Lest you’re thinking we’re not enjoying Porto, that’s just not the case. Porto is all kinds of fabulous, but sometimes one just wants what one wants, especially when not feeling well. It’s fun to explore and try new things. And, although it can be a bit frustrating, it’s also interesting to learn cultural norms. The trick is to remember that it is in fact the norm, it’s up to us to adjust our thought process. It’s all part of the experience of daily life no matter where in the world you find yourself.
It’s funny what you miss, isn’t it Patti? We adapted to the room temp eggs at the beginning of our travel through Mexico and Central America when we found out the first few didn’t make us sick but the boxed milk took some getting used to. The expatin’ differences keep the adventure alive but still, when you’re sick, it’s the little comforts that go a long way to making one feel better!
The boxed milk just does not work for me/us. I tried a couple of times but ended up throwing it out. And, yes, there’s nothing like not feeling well to remind you of the little things missed from home, such as Ginger Ale! 🙂
Patti, I hope you and Abi are feeling a lot better now? Having a bug sucks particularly when away from the comforts of your own home. Do I detect a tiny bit of homesickness in this post? Who could blame you? After such a long time away, I guess thoughts of home do start creeping in? As for the ice just say…”quero mais gelo por favor”…should work 🙂
Gilda Baxter recently posted…Mauritius: Climbing Le Morne Brabant Mountain Independently.
Thanks for the well wishes, Gilda. When I don’t feel my best I get a little wistful, but it’s all good! Thanks for the tip about the ice, I do ask but have yet to get more than 3 cubes. 🙂
Certainly not fun to be sick anytime, but especially in a new place with a language barrier. Plus there’s that comfort food problem. I remember struggling with that when living/traveling in Mexico long ago and how excited I was to find Oreo cookies. Lots of trial and error on the boxed, non-refrigerated milk. It’s an adventure.
Gaelyn recently posted…Foto Friday Fun 239
Oreo cookies. That’s great, Gaelyn! I think we all of that one pampered thing that makes us feel better. The boxed milk isn’t going to happen! 🙂
It’s interesting to read about the experience of getting to know a new place… it’s always fun but challenging. I can relate to not being able to find Ginger Ale when you need it!
Scott – Quirky Travel Guy recently posted…The 30 Most Amazing Things I Saw in Iceland
I swear, Scott, Ginger Ale has healing powers! Thanks for stopping by and for posting a comment, you’ve definitely experienced a lot of new places and cultures in your travels!
In Viet Nam no locals had fridges..that would not be considered fresh enough. It’s to market every day, sometimes twice a day! Ben grew up in France where no one at that time, not sure now, put eggs in the fridge. Here in Sri Lanka no one does either. I love cultural differences.
Those egg custard tarts are incredible… we wrote about them in our Lisbon post:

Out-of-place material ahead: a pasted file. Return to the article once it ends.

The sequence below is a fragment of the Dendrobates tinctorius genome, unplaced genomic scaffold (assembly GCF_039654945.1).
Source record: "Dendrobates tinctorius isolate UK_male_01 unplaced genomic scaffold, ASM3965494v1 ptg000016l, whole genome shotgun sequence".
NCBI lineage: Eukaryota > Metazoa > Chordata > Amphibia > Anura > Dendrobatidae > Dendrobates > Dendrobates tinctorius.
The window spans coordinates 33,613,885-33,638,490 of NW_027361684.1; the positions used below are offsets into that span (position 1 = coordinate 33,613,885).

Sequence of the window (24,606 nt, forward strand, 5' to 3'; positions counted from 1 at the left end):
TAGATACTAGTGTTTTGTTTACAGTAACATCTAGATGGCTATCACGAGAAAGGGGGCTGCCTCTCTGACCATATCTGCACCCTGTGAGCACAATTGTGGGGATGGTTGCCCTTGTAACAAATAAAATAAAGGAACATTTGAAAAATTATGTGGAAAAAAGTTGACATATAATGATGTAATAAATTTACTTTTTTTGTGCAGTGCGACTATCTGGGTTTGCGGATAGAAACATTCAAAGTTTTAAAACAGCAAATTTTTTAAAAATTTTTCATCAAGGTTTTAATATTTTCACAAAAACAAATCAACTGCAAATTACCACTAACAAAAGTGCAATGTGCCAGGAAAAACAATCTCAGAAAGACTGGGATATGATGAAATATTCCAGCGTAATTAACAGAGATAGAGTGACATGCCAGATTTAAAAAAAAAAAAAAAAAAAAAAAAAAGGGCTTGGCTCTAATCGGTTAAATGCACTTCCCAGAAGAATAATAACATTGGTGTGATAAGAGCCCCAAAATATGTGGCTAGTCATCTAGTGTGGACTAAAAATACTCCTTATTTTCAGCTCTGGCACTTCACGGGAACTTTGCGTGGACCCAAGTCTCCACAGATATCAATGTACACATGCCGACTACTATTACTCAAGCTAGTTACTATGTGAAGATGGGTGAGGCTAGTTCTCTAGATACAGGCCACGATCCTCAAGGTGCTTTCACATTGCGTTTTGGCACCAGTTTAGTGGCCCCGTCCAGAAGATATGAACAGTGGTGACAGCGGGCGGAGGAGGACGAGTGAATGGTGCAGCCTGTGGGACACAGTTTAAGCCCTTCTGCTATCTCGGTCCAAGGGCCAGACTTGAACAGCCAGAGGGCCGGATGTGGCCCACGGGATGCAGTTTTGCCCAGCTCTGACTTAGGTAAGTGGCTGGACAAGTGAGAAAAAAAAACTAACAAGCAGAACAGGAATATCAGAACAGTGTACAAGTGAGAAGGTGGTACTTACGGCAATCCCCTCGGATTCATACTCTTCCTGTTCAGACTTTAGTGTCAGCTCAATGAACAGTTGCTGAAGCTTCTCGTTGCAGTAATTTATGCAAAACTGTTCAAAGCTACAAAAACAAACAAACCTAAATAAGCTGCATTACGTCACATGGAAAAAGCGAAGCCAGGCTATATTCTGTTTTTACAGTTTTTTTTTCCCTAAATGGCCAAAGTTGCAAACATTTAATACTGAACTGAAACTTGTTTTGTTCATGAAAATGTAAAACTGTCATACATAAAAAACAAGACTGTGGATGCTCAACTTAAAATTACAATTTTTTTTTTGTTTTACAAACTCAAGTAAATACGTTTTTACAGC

Eat some for us! Yum!
No worries, Peta, we’ve eaten enough custard nadas for everyone! We definitely have our favorite bakery here in Porto where we’ve decided they make the best. I’ve since learned that eggs are processed very differently in the US, which leads to the refrigeration. One of the best aspects of traveling is learning about cultural norms, I find it really helps to put daily life in perspective.
With tiny refrigerators, the people of Europe…and probably the rest of the world have learned to put only the most important items inside. This was true 35 years ago when I lived there, as it is now. Ketsup, mustard…in the cupboard. Eggs too. Cokes were drunk room temp. I think that is why they have the highly pasteurized milk. No room for a gallon of the good stuff. It’s the kind of milk you get in those tiny little packets in a cafe in the states. Okay, but nothing wonderful.
I think the surprise I had is when I came home from my year in Europe, I missed all the things I had become used to there. The US annoyed me for quite a while. I guess that is why I return and return. I love yogurt in little glass jars. I love vegetables that taste like something. I love cheese made down the road.
You will have to learn to say in Portuguese…lots of ice please. And eat a few more of those egg treats for me. God I loved those.
I do ask for ice whenever I order a Coke Zero and then I eagerly wait to see how many cubes I’ll get… 1, 2, or 3. Three would be considered a lot. 🙂 There’s always a big reverse culture shock after having been out of the US for a number of months.
Funny how the comforts of home always make feeling bad just a little bit better. I love your attitude that “it is their norm,” and we that must make the adjustment.There is nothing worse than a whinny American making superior comparisons. Feel better soon!
Suzanne recently posted…A Little ICE with my Bourbon, Please
Ha! Indeed, the whinny American (and others as well) one can spot/hear them a mile away!
The two things we also miss while traveling are diet coke and ice!! I wish I could ship some to you. It’s the little things, right!.?.!.?
Hang in there! I hope you feel better soon.
Yes, Julie, it is the little things! I have my list of what I want first when we return to the states. 🙂